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The alcohol in beer is produced by brewer's yeast. This is a strain of yeast which is so packed with goodness that it is commonly used as a nutritional supplement. This powerhouse yeast provides B-complex vitamins, essential minerals such as chromium and selenium, and protein.

Hops contain essential oils with antiseptic qualities which kill spoilage organisms and prevent the beer from going bad. Hops also contain phytoestrogens which contribute to heart and bone health, along with many beneficial antioxidants, vitamins and minerals including calcium, iron, magnesium, phosphorus, potassium and zinc.

Hop cone in a Hallertau, Germany, hop fieldCredit: "Hopfendolde-mit-hopfengarten". Licensed under CC BY 2.5 via Wikimedia Commons - http://commons.wikimedia.org/wiki/File:Hopfendolde-mit-hopfengarten.jpg#/media/File:Hopfendolde-mit-hopfengarten.jpg

2. Digestive Health

These nutritious ingredients also help to keep your digestive system healthy. Hops improve digestion by stimulating the production of gastric juices while barley is an excellent source of soluble fiber which is important for healthy bowels. Soluble fiber may also reduce bad cholesterol and slow the rate of food absorption in the digestive tract. A pint of beer contains an average 10% of the recommended daily allowance of fiber, with some varieties of beer providing as much as 30%. In addition, beer promotes the growth of healthy intestinal bacteria which in turn helps to prevent the growth of helicobacter pylori, the bacteria which cause stomach ulcers.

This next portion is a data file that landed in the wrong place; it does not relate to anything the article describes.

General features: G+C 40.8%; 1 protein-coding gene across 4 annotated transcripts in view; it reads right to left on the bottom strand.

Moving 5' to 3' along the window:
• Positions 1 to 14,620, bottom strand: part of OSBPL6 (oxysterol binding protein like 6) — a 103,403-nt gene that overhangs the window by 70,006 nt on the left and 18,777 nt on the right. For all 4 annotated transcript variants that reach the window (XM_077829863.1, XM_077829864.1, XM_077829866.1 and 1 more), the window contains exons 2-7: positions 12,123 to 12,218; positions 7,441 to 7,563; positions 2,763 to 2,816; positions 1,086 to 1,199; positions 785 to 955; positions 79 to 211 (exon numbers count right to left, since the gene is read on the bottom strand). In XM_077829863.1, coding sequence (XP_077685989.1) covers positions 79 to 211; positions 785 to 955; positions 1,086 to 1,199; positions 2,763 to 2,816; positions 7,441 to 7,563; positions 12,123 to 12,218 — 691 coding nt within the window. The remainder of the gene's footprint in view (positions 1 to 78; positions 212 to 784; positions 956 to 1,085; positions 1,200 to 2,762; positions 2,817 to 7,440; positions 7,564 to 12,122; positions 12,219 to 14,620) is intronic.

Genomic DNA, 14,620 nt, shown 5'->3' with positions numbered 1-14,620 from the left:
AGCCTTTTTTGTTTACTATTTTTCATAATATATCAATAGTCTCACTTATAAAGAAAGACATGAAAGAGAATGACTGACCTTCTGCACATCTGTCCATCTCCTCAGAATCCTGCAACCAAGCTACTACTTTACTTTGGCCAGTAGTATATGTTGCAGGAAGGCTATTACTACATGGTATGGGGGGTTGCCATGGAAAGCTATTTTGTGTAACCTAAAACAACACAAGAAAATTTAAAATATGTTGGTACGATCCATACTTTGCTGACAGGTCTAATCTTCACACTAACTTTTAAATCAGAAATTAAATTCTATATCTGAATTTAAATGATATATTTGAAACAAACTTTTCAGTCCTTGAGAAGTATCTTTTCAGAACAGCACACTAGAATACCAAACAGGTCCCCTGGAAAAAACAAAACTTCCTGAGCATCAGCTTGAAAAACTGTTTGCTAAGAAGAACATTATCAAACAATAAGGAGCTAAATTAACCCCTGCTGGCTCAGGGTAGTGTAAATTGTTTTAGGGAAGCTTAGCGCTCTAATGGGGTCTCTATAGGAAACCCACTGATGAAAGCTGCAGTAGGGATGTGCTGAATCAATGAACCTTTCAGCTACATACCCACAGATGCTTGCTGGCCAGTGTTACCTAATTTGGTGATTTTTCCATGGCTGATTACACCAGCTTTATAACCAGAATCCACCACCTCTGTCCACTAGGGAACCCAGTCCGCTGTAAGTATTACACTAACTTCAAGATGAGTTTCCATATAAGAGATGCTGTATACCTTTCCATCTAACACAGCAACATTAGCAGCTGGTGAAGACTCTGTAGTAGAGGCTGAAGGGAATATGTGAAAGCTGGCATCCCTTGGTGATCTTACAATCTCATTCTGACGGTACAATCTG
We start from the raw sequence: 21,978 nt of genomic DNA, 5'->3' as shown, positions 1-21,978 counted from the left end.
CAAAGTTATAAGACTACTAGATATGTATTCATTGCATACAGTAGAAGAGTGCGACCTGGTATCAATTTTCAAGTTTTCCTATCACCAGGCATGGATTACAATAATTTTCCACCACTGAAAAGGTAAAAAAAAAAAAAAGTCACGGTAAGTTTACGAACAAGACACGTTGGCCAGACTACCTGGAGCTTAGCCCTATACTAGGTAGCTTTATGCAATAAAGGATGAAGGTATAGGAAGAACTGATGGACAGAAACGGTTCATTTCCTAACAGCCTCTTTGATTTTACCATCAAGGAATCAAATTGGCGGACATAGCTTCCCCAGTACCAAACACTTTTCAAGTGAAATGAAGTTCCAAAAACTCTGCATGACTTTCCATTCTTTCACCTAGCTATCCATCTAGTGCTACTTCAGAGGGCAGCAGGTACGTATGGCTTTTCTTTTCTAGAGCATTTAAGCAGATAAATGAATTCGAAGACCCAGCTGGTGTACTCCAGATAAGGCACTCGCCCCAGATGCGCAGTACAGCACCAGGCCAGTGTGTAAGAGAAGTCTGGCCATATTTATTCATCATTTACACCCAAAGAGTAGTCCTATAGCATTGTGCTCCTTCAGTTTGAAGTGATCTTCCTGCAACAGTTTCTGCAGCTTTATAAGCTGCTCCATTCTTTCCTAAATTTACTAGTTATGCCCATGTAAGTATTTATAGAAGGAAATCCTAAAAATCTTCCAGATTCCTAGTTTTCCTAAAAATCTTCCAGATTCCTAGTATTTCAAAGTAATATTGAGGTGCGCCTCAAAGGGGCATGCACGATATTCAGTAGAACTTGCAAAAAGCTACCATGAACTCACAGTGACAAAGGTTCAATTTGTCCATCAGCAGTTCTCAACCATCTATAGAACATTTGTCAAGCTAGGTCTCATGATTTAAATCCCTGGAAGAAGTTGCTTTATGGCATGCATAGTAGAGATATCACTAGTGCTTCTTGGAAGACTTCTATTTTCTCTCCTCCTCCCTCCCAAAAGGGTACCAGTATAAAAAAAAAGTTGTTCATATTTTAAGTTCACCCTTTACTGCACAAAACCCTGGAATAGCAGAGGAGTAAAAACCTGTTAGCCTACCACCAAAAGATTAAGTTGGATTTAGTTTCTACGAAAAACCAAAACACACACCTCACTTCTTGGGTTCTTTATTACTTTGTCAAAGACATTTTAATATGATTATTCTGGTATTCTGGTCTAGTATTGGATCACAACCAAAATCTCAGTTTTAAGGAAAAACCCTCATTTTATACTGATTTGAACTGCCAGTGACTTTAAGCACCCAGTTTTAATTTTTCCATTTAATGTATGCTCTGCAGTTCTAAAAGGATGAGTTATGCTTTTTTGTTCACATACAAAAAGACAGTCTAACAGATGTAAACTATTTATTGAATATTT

3. Heart Health

The alcohol in a daily glass of beer provides the same benefit as the alcohol in a daily glass of red wine. It can prevent blood clots, increase good HDL cholesterol. and lower bad cholesterol. In addition, it contains polyphenol, the same powerful antioxidant contained in red wine, which is credited with preventing heart disease and cancer.

The B-complex vitamins provided by brewer's yeast may make beer even more heart-healthy than wine. B6 in particular prevents the build up of homocysteine which has been linked to an increased risk of heart disease. Dutch researchers found a 30% increase in B6 in the bloodstream’s of men who drank a glass of beer with their evening meal for three weeks.  They also discovered that while drinking wine increased homocysteine levels in the blood, drinking beer did not.